The National Wildlife Federation

Mayors' Monarch Pledge Reporting

Action Item ReportingRequired Section 1 of 2

Answers to the following questions are required.

In total, how many individuals have been reached through the Mayors’ Monarch Pledge in your community this year (Jan-Dec)? Please limit your answer to only the number of individuals reached in the answer field below (e.g., 50).
Of these individuals reached, how many are youth (ages 0-18) and how many are adults? Please limit your answer to only number of adults and youths engaged in the answer field (e.g., 500 youth and 600 adults).
In total, how many acres of monarch habitat have been created in your city in the last 12 months? Please limit your answer to only the number of acres in the answer field below (e.g., 3).
Where is your habitat being created? This may include residences (yards, containers, balconies, etc.), schools, places of worship, rights-of-way, roadsides, community gardens, culturally-significant locations, shared public spaces and common areas or parks.
How are you leveraging the Mayors' Monarch Pledge program to engage marginalized communities, such as low-income communities or communities of color?
What was your community’s motivation for taking and continuing to work on the Mayors' Monarch Pledge?
What resources have been most helpful to you thus far and what new resources would you like to see to help meet your goals? What resources would be useful to help expand equitable engagement in community processes and access to high-quality, usable nature?
What else should we know about your monarch butterfly conservation efforts over the last year?

Your Action Item Selections (21)Required Section 2 of 2

Action 1:

Issue a Proclamation to raise awareness about the decline of the monarch butterfly and the species’ need for habitat.
Action 2:

Launch or maintain a public communication effort to encourage residents to plant monarch gardens at their homes or in their neighborhoods. (If you have community members who speak a language other than English, we encourage you to also communicate in that language; Champion Pledges must communicate in that language.)
Action 3:

Engage with community garden groups and urge them to plant native milkweeds and nectar-producing plants.
Action 4:

Engage with city parks and recreation, public works, sustainability, and other relevant staff to identify opportunities to revise and maintain mowing programs and milkweed / native nectar plant planting programs.
Action 5:

Engage with gardening leaders and partners (e.g., Master Naturalists, Master Gardeners, Nature Centers, Native Plant Society Chapters , other long-standing and influential community leaders) to support monarch butterfly conservation.
Action 8:

Create a community-driven educational conservation strategy that focuses on and benefits local, underserved residents.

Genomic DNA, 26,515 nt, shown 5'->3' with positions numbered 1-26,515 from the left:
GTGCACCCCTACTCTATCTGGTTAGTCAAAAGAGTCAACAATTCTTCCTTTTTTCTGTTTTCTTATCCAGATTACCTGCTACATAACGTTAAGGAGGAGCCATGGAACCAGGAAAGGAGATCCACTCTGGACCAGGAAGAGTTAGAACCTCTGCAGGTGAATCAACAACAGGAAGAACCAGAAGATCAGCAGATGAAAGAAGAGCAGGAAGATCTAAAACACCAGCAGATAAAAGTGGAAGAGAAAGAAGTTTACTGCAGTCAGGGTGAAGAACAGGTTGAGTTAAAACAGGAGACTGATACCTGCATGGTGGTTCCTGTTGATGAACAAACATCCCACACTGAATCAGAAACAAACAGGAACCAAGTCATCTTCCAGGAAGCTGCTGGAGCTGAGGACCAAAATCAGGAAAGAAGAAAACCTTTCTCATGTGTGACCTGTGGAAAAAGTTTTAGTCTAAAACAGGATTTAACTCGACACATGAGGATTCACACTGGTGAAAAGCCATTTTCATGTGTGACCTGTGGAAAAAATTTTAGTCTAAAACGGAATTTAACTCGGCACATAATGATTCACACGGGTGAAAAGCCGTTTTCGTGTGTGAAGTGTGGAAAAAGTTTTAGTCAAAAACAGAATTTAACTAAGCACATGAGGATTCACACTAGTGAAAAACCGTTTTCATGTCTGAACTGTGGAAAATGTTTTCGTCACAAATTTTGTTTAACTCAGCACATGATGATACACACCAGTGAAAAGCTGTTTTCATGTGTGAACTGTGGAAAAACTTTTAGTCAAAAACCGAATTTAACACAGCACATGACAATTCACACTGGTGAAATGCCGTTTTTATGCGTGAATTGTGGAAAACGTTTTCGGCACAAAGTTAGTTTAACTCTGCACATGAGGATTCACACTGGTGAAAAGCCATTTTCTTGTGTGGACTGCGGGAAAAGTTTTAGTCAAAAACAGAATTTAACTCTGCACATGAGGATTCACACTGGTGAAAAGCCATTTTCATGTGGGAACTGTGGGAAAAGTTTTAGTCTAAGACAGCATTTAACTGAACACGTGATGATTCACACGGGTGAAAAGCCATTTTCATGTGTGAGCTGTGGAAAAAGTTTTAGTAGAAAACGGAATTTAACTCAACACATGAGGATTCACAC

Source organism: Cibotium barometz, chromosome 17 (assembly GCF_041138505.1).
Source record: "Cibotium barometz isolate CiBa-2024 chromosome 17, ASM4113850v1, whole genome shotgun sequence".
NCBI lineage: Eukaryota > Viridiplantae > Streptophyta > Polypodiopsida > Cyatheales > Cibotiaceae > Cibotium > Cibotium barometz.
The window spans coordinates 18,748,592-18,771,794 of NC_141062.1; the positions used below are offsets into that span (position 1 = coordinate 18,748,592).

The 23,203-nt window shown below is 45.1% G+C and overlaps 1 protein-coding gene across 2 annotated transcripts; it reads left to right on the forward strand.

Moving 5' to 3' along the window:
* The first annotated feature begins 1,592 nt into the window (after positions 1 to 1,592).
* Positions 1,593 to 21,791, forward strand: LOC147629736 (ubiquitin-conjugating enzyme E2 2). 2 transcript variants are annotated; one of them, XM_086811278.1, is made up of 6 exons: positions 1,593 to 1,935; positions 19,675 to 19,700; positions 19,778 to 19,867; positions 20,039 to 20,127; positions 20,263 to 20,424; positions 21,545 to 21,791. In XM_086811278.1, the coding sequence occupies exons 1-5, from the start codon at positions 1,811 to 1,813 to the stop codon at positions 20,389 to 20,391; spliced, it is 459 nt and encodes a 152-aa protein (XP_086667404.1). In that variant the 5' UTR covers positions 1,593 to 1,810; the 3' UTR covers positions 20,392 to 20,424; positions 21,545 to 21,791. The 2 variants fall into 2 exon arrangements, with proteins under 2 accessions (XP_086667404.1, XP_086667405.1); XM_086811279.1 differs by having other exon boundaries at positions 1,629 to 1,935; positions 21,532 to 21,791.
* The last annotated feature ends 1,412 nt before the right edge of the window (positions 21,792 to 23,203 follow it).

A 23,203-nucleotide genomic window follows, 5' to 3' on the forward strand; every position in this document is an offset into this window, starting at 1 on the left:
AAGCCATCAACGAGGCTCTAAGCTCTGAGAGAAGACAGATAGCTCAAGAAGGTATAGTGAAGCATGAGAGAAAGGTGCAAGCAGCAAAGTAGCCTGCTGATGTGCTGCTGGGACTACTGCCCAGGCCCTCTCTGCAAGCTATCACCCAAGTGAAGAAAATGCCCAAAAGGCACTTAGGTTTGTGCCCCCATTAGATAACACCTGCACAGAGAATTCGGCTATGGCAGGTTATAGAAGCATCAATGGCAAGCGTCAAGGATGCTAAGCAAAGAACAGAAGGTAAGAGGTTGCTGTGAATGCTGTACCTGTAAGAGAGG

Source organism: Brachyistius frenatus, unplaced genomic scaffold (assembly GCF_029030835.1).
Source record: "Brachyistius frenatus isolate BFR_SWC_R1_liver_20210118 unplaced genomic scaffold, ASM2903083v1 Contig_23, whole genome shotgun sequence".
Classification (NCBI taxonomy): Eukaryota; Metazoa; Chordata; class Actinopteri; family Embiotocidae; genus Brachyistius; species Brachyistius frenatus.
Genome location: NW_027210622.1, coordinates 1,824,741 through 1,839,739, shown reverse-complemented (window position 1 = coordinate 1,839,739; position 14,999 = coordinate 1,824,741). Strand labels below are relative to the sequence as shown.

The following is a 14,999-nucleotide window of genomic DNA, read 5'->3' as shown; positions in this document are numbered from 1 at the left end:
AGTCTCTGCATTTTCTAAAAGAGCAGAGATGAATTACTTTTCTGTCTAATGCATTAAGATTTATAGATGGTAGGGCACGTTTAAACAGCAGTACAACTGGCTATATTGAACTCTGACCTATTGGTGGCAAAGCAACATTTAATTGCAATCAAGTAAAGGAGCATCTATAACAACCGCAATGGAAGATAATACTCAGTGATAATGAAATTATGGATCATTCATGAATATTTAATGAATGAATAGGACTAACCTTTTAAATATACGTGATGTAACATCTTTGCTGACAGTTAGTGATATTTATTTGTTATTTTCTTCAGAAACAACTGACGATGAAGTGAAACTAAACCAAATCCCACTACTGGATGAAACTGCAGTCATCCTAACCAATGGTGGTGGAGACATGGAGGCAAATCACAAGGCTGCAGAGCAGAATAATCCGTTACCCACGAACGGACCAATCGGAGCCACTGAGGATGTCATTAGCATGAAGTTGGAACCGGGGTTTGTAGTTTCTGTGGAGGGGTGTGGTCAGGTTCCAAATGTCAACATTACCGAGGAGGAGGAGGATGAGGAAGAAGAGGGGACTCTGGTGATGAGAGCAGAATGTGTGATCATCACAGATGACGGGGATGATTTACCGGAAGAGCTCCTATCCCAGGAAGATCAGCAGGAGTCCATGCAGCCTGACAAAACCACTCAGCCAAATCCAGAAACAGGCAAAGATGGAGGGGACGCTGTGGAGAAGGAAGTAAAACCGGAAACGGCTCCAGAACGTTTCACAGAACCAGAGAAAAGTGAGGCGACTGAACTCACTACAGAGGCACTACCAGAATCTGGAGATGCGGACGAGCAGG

Action 12:

Plant or maintain a monarch and pollinator-friendly demonstration garden at City Hall or another prominent or culturally significant community location.
Action 13:

Convert vacant lots to monarch habitat.
Action 14:

Plant milkweed and pollinator-friendly native nectar plants in medians and public rights-of-way.
Action 15:

Launch or maintain an outdoor education program(s) (e.g., at schools, after-school programs, community centers and groups) that builds awareness and creates habitat by engaging students, educators, and the community in planting native milkweed and pollinator-friendly native nectar plants (i.e., National Wildlife Federation’s Eco-Schools USA Schoolyard Habitats program and Monarch Mission curriculum).
Action 16:

Earn or maintain recognition for being a wildlife-friendly city by participating in other wildlife and habitat conservation efforts (i.e., National Wildlife Federation’s Community Wildlife Habitat program).
Action 18:

Initiate or support community science (or citizen science) efforts that help monitor monarch migration and health.
Action 19:

Add or maintain native milkweed and nectar producing plants in community gardens.
Action 21:

Host or support a monarch butterfly festival that is accessible to all residents in the community and promotes monarch and pollinator conservation, as well as cultural awareness and recognition.
Action 22:

Display educational signage at monarch gardens and pollinator habitat.
Action 23:

Remove milkweed from the list of noxious plants in city weed / landscaping ordinances (if applicable).
Action 24:

Change weed or mowing ordinances to allow for native prairie and plant habitats.
Action 25:

Increase the percentage of native plants, shrubs and trees that must be used in city landscaping ordinances and encourage use of milkweed, where appropriate.
Action 26:

Direct city property managers to consider the use of native milkweed and nectar plants at city properties where possible.
Action 28:

Change ordinances so herbicides, insecticides, or other chemicals used in the community are not harmful to pollinators.
Action 29:

Adopt ordinances that support reducing light pollution.